Three of the four suspects were arrested in an anti-terror raid in Berlin in January last year.

22-year-old Soufiane A. was said to have been sent back to Germany by Italian authorities because his identity card showed a ban on leaving the country.

Feysel H. (25), Emrah C. (32) and Resul K. (46) left for Syria in a car belonging to the taxi service owned by C. and K..

Feysel H. was sent back from Croatia also because of a travel restriction on his passport.

Emrah C. (32) and Resul K. (46) carried on and claim to have returned from Turkey after hearing discouraging stories from an 'IS' returnee.

Soufiane A. and Feysel H. are believed to have organized the funds for the trip by using false documents to buy expensive smartphones and then reselling them.

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Andre Poggenburg #fundie dw.com

AfD censures firebrand Andre Poggenburg over anti-Turkish remarks
Anti-Turkish remarks by a far-right German politician have resulted a warning from his party, the Alternative for Germany (AfD). Andre Poggenburg also faces at least one potential hate speech prosecution.

Poggenburg's depiction of people of Turkish origin in Germany as "camel drivers" and "caraway seed traders" resulted Friday is a formal admonishment from the AfD's federal executive.

Its spokesman, Christian Luth, said the AfD warning was adopted unanimously by executive members.

Poggenburg, who chairs the AfD's Saxony-Anhalt state branch, delivered his latest tirade during an end-of-Carnival event in Nentmannsdorf, a township south of Dresden in the neighboring state of Saxony. Known as political Ash Wednesday, each of Germany's political parties gather for a day of drinking and banter.

Video footage showing some 1,200 AfD adherents cheering his speech, with another AfD firebrand Björn Höcke and far-right publicist Jürgen Elsässer also on the stage, prompted widespread disgust nationwide.

Prosecutors in Dresden, already looking into a complaint lodged by a private person, have indicated that a prosecution foreshadowed by the Turkish Community in Germany,TGD, has not yet arrived.

Poggenburg, who labeled his address as "political satire," was responding to objections by the Turkish Community to plans by Chancellor Angela Merkel's next intended coalition to add the expression "Heimat" to the federal interior ministry's designation.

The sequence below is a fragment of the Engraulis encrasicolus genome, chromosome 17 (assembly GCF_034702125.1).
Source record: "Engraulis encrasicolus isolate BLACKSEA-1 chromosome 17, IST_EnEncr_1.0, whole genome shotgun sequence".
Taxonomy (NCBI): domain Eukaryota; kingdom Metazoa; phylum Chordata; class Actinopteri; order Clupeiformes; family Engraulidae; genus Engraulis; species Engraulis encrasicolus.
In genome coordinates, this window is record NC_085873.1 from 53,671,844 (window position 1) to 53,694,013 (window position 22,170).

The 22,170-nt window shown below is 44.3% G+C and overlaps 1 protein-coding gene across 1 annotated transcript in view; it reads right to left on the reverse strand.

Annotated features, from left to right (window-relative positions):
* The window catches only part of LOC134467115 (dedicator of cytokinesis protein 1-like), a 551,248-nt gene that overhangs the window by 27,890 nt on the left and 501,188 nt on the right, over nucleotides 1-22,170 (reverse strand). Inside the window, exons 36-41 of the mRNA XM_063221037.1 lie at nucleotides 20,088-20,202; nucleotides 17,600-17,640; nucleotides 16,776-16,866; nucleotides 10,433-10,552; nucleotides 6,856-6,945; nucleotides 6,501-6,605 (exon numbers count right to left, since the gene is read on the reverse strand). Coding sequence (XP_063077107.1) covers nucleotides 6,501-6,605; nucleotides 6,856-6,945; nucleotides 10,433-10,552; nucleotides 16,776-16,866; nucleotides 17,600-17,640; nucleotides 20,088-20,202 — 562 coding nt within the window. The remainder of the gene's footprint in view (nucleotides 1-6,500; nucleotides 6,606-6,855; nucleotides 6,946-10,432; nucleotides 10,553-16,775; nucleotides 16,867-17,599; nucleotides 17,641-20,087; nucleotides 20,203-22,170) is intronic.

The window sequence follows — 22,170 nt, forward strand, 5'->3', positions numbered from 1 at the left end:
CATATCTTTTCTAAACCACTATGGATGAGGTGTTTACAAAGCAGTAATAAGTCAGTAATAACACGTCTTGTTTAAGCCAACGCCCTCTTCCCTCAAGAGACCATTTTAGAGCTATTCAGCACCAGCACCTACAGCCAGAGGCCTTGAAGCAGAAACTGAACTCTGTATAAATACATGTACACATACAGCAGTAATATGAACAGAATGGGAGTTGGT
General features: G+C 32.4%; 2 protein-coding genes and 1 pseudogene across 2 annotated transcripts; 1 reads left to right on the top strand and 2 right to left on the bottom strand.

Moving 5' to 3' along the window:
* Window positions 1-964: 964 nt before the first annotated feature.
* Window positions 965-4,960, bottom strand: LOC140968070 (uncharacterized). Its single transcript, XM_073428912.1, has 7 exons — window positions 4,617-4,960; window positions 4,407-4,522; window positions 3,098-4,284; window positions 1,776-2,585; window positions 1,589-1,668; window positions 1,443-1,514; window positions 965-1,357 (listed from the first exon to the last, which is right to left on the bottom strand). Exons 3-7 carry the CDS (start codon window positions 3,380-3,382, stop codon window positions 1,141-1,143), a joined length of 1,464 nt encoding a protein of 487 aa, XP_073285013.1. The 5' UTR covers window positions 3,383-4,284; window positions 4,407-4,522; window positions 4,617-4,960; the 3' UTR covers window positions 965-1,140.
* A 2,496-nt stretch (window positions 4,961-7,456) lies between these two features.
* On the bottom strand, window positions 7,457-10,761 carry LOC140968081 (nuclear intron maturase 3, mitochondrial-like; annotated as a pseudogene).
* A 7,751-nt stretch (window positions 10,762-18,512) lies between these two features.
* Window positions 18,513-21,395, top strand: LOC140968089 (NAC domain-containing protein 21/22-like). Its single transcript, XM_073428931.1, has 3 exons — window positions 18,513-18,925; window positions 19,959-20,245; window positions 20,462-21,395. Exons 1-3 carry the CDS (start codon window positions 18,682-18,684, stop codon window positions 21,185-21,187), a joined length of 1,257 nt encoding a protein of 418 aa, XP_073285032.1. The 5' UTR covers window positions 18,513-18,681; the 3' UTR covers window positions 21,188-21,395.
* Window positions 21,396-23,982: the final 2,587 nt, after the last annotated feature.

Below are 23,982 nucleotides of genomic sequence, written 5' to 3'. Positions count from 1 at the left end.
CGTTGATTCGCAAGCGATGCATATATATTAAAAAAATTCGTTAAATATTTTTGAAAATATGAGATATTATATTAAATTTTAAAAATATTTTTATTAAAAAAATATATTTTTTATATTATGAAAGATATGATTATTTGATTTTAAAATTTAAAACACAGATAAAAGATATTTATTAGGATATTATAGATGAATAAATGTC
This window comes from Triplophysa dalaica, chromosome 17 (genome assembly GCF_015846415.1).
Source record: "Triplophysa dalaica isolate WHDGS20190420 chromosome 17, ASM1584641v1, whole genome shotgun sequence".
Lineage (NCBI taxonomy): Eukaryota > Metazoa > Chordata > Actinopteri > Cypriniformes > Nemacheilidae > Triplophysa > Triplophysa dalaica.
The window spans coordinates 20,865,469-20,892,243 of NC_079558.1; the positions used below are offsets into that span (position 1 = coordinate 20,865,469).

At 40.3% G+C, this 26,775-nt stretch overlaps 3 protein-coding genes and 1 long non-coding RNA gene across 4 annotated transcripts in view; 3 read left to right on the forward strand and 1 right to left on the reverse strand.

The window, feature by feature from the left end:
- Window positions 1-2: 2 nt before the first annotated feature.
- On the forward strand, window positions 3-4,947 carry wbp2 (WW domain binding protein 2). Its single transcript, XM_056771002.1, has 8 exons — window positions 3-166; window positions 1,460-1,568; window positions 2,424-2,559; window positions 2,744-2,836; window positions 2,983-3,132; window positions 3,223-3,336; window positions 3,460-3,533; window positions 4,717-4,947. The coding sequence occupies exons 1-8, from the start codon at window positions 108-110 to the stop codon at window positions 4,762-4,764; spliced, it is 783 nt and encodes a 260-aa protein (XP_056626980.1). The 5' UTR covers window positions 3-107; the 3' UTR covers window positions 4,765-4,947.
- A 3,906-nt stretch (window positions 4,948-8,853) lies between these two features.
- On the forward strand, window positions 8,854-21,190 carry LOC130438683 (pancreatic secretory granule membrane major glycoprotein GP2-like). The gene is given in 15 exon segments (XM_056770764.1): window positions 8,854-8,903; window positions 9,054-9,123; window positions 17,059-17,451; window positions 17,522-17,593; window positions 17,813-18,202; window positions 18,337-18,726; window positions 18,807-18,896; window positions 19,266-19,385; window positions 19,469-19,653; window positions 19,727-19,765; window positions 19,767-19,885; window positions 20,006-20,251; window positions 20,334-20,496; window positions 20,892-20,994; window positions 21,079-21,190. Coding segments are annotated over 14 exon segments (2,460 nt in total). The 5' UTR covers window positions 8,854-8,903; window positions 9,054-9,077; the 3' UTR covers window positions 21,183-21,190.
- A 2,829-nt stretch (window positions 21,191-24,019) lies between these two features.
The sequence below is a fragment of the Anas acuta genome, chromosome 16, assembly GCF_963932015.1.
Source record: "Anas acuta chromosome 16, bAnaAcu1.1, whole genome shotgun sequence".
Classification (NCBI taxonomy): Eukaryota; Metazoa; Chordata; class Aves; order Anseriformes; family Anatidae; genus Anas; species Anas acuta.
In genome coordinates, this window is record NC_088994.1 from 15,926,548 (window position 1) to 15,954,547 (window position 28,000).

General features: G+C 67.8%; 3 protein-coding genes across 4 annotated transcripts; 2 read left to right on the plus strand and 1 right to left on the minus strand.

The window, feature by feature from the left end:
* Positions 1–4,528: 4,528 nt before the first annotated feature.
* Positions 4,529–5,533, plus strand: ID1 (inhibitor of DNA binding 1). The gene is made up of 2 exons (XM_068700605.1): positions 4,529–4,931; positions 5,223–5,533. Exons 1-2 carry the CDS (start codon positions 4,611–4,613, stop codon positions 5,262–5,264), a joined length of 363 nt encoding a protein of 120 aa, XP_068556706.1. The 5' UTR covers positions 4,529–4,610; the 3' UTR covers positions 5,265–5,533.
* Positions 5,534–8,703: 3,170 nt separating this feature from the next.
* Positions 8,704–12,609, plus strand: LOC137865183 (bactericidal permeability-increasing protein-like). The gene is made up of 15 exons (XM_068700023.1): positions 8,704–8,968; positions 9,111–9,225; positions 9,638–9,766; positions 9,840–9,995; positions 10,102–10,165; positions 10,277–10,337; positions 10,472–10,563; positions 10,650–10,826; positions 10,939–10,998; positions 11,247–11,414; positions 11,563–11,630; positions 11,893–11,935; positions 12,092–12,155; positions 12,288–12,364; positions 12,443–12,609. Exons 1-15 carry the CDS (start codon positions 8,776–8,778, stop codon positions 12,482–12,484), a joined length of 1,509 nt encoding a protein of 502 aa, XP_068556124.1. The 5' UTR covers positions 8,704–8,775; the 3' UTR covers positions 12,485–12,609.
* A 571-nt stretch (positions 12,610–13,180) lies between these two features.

'Undisguised hatred'

German Federal President Frank-Walter Steinmeier, visiting Saxony-Anhalt on Thursday, spoke of politicians who sought to turn hateful behavior into strategy.

Sachsen-Anhalt's Protestant bishop, Ilse Junkermann, on Friday said Poggenburg's speech exhibited once again how the AfD used "undisguised hatred" to defame people.

"Our society needs responsible persons with prudence and farsightedness and not parliamentarians blinded by hate and contempt of others," she said.

The deputy chairman of Saxony-Anhalt's center-left Social Democrats, Andreas Steppuhn, on Friday described Poggenburg's speech as "far-right extremist, racist and inhumanely contemptuous" that amounted to an "open attack on the foundations of democracy."

TGD Turkish community chairman, Gökay Sofuoglu, told the Essen-based Funke Media Group on Thursday that Poppeburg's demeanor reminded him of "a speech from Joseph Goebbels" – Adolf Hitler's propaganda minister.

Insufficient grounds

Germany's VfS federal domestic intelligence agency based in Cologne said Friday in the wake of Poggenburg's utterances it saw no sufficient evidence to placed the AfD under surveillance for far-right extremism.

German law on intelligence gathering sets procedures for surveillance of persons or parties deemed as risks to the nation's free democratic order, requiring the VfS to report to a special parliamentary committee.

Professor Hajo Funke, a researcher on extremism in Germany, told German ZDF public television that Poggenburg's speech amounted to "racist rabble-rousing against the largest minority in Germany, the Turks."

"What Poggenburg said reminds me - and I say this for the first time - of what the Gauleiter in Berlin in the 1920s, Joseph Goebbels, unleashed in the way of agitation," said Funke.